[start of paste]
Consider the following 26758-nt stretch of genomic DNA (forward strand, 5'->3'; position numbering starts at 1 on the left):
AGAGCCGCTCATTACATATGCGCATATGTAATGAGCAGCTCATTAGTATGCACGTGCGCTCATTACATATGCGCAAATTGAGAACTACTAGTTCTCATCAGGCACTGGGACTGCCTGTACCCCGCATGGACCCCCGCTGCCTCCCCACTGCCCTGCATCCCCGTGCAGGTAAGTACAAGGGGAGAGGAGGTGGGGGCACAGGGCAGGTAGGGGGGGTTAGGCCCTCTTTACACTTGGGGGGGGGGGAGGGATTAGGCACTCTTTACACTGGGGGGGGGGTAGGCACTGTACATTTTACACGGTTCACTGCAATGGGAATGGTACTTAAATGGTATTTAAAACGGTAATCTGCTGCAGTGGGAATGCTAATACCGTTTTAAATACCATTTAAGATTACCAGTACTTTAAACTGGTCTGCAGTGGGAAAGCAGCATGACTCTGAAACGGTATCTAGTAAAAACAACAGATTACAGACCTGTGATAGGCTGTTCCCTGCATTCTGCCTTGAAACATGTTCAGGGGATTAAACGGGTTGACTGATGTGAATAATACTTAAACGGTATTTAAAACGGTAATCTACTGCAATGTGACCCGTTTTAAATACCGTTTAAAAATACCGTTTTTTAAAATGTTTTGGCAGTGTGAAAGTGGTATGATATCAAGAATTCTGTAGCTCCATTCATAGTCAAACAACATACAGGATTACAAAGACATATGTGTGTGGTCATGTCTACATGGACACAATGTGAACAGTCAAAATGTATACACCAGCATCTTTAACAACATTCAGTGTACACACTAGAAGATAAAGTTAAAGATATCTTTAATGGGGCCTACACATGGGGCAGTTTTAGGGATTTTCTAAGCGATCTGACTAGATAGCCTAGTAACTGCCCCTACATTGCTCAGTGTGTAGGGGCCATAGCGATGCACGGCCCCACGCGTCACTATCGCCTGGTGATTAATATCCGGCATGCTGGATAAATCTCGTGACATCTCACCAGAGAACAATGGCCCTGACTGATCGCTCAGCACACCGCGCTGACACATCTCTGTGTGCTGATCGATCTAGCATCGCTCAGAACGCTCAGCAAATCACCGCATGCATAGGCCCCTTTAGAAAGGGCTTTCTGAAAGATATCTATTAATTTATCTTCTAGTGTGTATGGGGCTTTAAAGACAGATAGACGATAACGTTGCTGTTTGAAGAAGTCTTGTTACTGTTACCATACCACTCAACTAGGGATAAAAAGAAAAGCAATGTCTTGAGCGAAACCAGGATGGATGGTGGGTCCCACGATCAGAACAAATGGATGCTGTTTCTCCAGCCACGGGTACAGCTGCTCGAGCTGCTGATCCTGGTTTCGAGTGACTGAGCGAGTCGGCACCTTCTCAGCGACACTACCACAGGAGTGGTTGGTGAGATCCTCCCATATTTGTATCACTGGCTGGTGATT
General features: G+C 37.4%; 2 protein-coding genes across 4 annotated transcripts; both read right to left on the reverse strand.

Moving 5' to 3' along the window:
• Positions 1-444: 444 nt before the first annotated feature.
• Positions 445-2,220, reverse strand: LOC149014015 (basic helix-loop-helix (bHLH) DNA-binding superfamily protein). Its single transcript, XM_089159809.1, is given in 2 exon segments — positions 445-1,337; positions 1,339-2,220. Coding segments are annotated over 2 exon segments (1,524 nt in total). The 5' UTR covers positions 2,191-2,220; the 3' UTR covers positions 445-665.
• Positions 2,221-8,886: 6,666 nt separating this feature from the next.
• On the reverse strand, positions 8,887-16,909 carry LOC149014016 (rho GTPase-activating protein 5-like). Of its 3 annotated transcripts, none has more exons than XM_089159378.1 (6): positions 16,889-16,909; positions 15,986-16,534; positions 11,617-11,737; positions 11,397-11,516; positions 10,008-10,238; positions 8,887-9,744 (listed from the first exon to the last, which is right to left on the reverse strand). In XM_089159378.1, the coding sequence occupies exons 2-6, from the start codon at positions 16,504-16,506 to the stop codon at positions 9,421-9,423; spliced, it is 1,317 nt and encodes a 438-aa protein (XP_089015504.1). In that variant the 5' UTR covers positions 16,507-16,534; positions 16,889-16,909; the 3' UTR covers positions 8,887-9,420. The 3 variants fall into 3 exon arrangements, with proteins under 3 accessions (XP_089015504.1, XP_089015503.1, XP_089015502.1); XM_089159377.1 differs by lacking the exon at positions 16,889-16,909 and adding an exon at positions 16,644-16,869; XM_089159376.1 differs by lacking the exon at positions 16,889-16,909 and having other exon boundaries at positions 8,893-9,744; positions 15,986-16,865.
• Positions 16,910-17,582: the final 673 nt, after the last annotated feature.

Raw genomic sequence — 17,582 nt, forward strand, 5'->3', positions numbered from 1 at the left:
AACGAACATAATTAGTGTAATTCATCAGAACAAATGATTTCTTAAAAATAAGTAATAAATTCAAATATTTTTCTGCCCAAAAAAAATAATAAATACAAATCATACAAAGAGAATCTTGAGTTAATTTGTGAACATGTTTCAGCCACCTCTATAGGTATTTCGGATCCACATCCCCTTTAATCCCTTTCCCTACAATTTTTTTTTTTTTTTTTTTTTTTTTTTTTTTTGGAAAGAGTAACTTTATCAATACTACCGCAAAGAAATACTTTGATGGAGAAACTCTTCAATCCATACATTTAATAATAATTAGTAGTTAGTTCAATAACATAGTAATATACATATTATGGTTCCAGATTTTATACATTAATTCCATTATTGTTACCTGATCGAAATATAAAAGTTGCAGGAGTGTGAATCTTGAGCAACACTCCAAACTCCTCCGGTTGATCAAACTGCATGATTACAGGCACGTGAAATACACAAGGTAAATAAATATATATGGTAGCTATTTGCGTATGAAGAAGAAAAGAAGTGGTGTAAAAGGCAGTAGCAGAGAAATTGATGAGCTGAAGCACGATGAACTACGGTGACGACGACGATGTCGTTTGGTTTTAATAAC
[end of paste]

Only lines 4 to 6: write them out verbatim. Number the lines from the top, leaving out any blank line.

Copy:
Moving 5' to 3' along the window:
• Positions 1-444: 444 nt before the first annotated feature.
• Positions 445-2,220, reverse strand: LOC149014015 (basic helix-loop-helix (bHLH) DNA-binding superfamily protein). Its single transcript, XM_089159809.1, is given in 2 exon segments — positions 445-1,337; positions 1,339-2,220. Coding segments are annotated over 2 exon segments (1,524 nt in total). The 5' UTR covers positions 2,191-2,220; the 3' UTR covers positions 445-665.